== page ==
Discovering my Korean self would eventually lead to the end of my first marriage, after 20 years and 4 children. I married young and didn’t know who I was. When I became comfortable in my identity, it was hard on the marriage. I had changed. It was no one’s fault, just a set of circumstances that were beyond our control. I am remarried now, and adoption has impacted my life once again. Through marriage, I became a bonus mom (aka stepmom) to 3 children. One of them is also adopted.
My “bonus son”, Jackson, is biracial and was adopted domestically. We still have many things in common though. Society sees us differently than who we are due to having brown skin, dark hair, and distinct cultural features. I like to think it is easier for him now than it was for me. He is being raised in a diverse area, adoption is more prevalent now, and he has me (a pioneer of transracial adoption). We don’t talk about culture or being adopted yet we are two peas in a pod. There is an unspoken understanding that we have about our uniqueness, and how we navigate through our adoption journey, that unites us.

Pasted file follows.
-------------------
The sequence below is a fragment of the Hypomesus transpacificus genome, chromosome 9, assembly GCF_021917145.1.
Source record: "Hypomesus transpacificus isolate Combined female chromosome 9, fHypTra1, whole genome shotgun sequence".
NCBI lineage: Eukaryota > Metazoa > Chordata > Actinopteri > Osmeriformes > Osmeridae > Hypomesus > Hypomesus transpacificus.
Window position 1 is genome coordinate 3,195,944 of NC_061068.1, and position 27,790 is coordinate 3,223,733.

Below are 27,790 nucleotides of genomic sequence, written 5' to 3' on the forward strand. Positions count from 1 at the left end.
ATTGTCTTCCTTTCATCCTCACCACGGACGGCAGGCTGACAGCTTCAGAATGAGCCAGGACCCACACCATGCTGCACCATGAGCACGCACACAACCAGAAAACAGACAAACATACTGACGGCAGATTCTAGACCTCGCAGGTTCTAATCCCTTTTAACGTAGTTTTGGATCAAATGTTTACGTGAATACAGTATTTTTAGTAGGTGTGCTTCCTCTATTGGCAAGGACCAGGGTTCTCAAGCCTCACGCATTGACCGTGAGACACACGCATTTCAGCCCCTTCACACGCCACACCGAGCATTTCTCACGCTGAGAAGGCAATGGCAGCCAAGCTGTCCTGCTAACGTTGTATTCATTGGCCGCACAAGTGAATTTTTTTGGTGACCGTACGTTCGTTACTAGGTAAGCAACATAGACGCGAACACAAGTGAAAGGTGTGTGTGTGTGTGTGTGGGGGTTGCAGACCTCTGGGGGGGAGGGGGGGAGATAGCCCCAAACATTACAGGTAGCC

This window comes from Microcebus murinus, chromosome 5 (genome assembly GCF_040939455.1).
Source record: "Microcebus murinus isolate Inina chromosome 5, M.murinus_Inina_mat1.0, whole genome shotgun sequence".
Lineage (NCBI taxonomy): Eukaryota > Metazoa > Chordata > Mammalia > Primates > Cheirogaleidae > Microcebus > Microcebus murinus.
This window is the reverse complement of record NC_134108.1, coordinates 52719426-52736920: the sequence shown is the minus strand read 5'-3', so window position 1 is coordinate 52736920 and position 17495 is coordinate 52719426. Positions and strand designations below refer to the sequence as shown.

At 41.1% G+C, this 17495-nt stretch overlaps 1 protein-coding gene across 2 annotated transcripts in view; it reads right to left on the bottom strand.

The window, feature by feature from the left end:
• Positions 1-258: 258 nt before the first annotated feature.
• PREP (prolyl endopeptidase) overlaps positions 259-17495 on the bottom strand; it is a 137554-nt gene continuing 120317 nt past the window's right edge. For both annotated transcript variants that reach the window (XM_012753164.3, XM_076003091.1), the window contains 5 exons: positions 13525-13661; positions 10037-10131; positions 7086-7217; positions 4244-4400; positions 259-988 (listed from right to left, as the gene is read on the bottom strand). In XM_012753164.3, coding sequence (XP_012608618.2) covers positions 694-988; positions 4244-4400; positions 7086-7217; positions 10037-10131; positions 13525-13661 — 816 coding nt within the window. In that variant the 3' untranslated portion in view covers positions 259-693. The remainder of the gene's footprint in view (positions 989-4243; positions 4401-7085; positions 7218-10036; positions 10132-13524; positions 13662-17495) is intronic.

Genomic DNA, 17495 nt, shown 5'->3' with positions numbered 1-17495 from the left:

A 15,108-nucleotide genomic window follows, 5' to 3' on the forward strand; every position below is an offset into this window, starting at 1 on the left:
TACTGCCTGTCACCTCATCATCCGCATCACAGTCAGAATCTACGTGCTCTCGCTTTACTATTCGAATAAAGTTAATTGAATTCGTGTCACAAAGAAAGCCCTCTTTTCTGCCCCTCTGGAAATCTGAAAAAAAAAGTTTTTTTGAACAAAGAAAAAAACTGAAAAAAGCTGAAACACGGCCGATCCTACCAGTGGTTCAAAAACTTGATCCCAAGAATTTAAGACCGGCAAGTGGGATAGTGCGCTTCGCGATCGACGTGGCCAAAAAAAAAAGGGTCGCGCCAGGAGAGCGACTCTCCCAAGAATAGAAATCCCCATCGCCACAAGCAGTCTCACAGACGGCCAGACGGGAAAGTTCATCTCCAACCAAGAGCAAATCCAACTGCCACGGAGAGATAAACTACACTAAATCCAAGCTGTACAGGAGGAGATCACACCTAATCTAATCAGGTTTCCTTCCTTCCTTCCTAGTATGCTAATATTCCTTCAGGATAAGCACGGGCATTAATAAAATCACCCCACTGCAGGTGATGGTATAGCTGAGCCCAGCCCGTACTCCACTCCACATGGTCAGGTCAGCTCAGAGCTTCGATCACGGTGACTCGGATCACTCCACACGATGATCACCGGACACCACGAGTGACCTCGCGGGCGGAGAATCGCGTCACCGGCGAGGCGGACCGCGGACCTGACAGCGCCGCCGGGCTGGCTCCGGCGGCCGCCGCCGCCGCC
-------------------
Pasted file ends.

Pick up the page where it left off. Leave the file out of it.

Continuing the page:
I remember when I was a teenager. My dad would smile, put his arm around me, and tell me I had won the adoption lottery when I joined his family. Of course, I would roll my eyes and agree. As I look back at my adoption journey, I can say that being Korean and adopted no longer consumes me like it once did. I have accepted that I will probably never find my birth family. I am, however, blessed to have been adopted into a wonderful family. I’m equally blessed to have created my own family. I now walk into the Korean Market with confidence, using the three Korean words I know, and a smile on my face. My family tree has expanded with the arrival of my grandson, Milo. He is now the same age as I was when I first arrived. I love to watch him and ask myself if I was like that when I was his age, traveling from one continent to another. All I know is that, when I look in the mirror, I am at peace with the face staring back at me.